The phrase all together means “all at once” or “all in one place or one group” or “at the same time.” The closest translation in Filipino would be “sabay-sabay.”


  • They arrived all together.
  • We were all together for the whole day [note: all in one group, all with each other].

Altogether is an adverb (describing anything except a noun). It means completely, totally, “including everything or everyone” or “in total.”


  • It stopped raining altogether [that is, it stopped raining completely].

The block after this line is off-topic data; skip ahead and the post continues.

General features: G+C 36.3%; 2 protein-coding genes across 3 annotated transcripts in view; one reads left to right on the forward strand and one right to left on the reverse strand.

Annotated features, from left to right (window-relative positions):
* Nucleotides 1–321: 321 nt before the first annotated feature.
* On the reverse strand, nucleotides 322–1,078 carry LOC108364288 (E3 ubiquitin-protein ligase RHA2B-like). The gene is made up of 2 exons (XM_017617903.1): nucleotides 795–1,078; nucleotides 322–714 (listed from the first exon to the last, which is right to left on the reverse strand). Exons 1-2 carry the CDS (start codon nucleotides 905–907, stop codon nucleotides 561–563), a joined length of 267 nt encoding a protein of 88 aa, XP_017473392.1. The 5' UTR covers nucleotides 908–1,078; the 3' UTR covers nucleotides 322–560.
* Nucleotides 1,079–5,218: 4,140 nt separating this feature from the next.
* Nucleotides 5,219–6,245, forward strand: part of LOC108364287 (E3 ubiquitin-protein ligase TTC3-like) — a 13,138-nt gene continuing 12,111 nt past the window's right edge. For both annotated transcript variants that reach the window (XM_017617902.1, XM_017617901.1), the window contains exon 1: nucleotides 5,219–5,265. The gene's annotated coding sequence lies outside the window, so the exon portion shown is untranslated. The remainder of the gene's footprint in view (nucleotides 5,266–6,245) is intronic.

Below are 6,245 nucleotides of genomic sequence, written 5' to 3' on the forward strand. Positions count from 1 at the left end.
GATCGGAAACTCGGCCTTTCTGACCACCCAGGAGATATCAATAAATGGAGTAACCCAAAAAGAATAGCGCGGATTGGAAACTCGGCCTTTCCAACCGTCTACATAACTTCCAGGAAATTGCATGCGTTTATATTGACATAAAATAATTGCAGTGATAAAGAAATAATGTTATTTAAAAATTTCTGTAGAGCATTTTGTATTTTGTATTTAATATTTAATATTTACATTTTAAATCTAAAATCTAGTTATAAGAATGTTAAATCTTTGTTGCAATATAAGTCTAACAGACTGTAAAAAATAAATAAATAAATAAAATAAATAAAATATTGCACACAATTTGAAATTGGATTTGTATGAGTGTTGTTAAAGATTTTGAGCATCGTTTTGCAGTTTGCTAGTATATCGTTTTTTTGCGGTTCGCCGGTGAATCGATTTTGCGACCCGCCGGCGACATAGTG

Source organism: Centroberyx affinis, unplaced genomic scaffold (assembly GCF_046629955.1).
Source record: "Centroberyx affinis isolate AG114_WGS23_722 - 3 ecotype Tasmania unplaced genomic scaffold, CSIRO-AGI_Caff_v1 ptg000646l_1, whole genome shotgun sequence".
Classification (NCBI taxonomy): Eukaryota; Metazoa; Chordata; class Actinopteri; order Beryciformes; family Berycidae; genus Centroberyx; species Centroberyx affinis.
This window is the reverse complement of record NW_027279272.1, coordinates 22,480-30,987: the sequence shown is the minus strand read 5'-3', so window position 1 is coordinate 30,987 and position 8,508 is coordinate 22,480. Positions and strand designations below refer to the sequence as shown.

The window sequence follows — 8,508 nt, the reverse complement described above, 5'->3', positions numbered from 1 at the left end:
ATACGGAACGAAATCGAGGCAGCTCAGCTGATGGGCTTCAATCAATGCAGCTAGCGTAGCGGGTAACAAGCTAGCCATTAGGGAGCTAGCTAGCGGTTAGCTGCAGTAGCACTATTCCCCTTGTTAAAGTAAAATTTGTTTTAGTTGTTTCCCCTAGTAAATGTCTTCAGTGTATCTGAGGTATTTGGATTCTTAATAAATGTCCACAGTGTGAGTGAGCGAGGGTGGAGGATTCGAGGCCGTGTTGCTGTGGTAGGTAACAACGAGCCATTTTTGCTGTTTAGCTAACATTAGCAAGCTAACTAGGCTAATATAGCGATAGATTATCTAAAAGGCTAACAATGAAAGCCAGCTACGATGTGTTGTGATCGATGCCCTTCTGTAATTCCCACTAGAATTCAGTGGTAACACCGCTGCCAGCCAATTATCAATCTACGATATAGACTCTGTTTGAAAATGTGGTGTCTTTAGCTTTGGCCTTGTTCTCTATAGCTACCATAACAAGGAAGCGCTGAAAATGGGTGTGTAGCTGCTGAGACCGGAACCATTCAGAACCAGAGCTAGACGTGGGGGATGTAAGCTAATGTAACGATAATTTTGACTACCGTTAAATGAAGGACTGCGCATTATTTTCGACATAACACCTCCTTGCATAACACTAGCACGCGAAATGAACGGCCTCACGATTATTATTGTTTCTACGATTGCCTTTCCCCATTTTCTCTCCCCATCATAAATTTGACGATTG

• This is an altogether more sensible solution (note: the solution is sensible taking everything into consideration).
  • He had married several times and had forty-six children altogether (total of 46 children).
  • You owe me P1,000 altogether.

The Oxford Dictionary of English discusses how to use these two terms:

Note that altogether and all together do not mean the same thing. Altogether means ‘in total’, as in there are six bedrooms altogether, whereas all together means ‘all in one place’ or ‘all at once’, as in it was good to have a group of friends all together; they came in all together.


Sources: The Oxford Dictionary of English, Learner’s DictionaryOxford Advanced American Dictionary

Photo credit: Memmen.net


2 thoughts on “All together and Altogether

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